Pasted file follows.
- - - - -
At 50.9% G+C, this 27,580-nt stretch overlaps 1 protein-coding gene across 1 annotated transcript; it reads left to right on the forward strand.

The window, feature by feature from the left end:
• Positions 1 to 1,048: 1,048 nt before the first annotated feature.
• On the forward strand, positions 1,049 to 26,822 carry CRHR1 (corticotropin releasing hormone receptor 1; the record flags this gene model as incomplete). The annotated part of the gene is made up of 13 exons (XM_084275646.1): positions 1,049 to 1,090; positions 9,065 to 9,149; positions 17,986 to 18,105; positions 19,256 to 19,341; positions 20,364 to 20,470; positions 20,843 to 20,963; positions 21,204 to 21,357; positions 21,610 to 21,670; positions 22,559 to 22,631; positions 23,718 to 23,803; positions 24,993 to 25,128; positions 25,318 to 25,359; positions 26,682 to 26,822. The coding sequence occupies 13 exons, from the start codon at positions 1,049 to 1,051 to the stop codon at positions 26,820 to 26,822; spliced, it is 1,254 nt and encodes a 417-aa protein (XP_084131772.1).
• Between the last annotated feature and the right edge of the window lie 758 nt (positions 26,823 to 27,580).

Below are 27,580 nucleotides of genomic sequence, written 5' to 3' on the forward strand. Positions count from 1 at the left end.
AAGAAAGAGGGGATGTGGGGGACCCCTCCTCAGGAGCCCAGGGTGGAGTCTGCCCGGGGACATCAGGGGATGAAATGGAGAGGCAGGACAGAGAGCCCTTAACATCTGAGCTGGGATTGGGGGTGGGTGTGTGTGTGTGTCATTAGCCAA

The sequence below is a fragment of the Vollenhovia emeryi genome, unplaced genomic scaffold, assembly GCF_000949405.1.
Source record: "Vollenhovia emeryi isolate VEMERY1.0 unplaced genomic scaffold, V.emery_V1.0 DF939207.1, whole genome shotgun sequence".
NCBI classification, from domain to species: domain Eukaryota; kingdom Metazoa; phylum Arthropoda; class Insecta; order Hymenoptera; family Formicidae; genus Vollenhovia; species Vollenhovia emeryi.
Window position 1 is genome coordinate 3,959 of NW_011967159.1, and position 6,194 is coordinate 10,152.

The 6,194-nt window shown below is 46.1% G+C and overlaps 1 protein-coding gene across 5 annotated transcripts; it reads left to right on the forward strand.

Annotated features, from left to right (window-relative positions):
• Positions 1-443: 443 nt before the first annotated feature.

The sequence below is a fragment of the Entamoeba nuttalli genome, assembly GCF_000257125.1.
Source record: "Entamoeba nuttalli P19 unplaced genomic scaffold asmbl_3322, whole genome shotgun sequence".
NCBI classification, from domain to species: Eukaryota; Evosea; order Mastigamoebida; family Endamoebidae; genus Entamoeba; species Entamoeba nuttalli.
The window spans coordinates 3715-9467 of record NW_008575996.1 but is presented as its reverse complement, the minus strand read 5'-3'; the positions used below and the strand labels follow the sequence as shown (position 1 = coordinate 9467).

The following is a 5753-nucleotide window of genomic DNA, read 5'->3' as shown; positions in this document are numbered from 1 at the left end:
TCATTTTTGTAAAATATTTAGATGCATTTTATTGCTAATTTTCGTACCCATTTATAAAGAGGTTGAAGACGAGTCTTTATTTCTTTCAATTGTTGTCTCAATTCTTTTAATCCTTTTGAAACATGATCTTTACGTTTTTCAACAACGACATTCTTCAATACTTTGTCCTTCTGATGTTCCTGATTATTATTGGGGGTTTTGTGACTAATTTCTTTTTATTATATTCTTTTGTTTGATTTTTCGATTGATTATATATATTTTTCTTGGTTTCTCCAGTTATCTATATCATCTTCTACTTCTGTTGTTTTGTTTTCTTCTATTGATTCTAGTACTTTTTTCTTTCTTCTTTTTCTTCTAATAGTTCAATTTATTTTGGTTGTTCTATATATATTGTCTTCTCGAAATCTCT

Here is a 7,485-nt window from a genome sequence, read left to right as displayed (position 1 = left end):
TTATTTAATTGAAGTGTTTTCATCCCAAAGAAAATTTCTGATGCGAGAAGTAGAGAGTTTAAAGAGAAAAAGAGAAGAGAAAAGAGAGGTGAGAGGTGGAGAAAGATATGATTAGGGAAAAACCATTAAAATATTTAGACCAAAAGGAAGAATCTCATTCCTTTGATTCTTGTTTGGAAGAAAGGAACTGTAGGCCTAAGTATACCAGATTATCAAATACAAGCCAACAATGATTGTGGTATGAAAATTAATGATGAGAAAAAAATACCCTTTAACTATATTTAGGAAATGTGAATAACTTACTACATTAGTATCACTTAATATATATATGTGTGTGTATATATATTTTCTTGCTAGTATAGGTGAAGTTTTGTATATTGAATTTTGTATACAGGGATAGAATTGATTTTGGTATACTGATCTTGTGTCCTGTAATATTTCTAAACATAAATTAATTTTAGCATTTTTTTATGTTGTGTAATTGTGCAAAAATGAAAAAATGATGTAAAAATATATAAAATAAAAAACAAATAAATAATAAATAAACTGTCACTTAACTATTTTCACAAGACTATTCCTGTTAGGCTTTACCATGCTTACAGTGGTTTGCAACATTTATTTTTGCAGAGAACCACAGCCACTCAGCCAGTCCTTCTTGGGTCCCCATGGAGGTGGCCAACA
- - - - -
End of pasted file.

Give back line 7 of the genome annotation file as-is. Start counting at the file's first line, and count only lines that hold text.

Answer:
AAGAAAGAGGGGATGTGGGGGACCCCTCCTCAGGAGCCCAGGGTGGAGTCTGCCCGGGGACATCAGGGGATGAAATGGAGAGGCAGGACAGAGAGCCCTTAACATCTGAGCTGGGATTGGGGGTGGGTGTGTGTGTGTGTCATTAGCCAA